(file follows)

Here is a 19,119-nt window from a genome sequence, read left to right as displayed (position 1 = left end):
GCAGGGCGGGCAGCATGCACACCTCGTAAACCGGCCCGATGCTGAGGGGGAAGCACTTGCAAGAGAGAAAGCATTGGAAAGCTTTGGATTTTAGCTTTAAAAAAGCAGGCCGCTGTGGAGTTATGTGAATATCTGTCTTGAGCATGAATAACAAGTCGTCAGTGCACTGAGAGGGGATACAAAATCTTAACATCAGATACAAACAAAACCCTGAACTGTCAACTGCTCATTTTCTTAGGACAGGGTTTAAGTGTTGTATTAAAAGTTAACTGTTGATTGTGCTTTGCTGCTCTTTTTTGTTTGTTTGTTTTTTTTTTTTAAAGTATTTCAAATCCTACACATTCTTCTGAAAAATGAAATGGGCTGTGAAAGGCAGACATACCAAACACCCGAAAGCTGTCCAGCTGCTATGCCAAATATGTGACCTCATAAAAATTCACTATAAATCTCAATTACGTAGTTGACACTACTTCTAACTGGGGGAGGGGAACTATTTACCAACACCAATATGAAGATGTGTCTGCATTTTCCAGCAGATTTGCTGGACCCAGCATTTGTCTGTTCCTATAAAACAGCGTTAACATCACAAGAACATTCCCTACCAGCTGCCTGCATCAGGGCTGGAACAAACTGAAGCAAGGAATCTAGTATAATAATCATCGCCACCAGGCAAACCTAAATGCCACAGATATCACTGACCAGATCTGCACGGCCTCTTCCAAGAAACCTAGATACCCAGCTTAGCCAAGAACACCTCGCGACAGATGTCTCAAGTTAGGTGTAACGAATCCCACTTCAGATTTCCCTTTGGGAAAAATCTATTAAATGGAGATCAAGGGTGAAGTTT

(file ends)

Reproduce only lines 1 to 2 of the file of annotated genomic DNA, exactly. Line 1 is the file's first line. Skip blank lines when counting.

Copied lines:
Here is a 19,119-nt window from a genome sequence, read left to right as displayed (position 1 = left end):
GCAGGGCGGGCAGCATGCACACCTCGTAAACCGGCCCGATGCTGAGGGGGAAGCACTTGCAAGAGAGAAAGCATTGGAAAGCTTTGGATTTTAGCTTTAAAAAAGCAGGCCGCTGTGGAGTTATGTGAATATCTGTCTTGAGCATGAATAACAAGTCGTCAGTGCACTGAGAGGGGATACAAAATCTTAACATCAGATACAAACAAAACCCTGAACTGTCAACTGCTCATTTTCTTAGGACAGGGTTTAAGTGTTGTATTAAAAGTTAACTGTTGATTGTGCTTTGCTGCTCTTTTTTGTTTGTTTGTTTTTTTTTTTTAAAGTATTTCAAATCCTACACATTCTTCTGAAAAATGAAATGGGCTGTGAAAGGCAGACATACCAAACACCCGAAAGCTGTCCAGCTGCTATGCCAAATATGTGACCTCATAAAAATTCACTATAAATCTCAATTACGTAGTTGACACTACTTCTAACTGGGGGAGGGGAACTATTTACCAACACCAATATGAAGATGTGTCTGCATTTTCCAGCAGATTTGCTGGACCCAGCATTTGTCTGTTCCTATAAAACAGCGTTAACATCACAAGAACATTCCCTACCAGCTGCCTGCATCAGGGCTGGAACAAACTGAAGCAAGGAATCTAGTATAATAATCATCGCCACCAGGCAAACCTAAATGCCACAGATATCACTGACCAGATCTGCACGGCCTCTTCCAAGAAACCTAGATACCCAGCTTAGCCAAGAACACCTCGCGACAGATGTCTCAAGTTAGGTGTAACGAATCCCACTTCAGATTTCCCTTTGGGAAAAATCTATTAAATGGAGATCAAGGGTGAAGTTT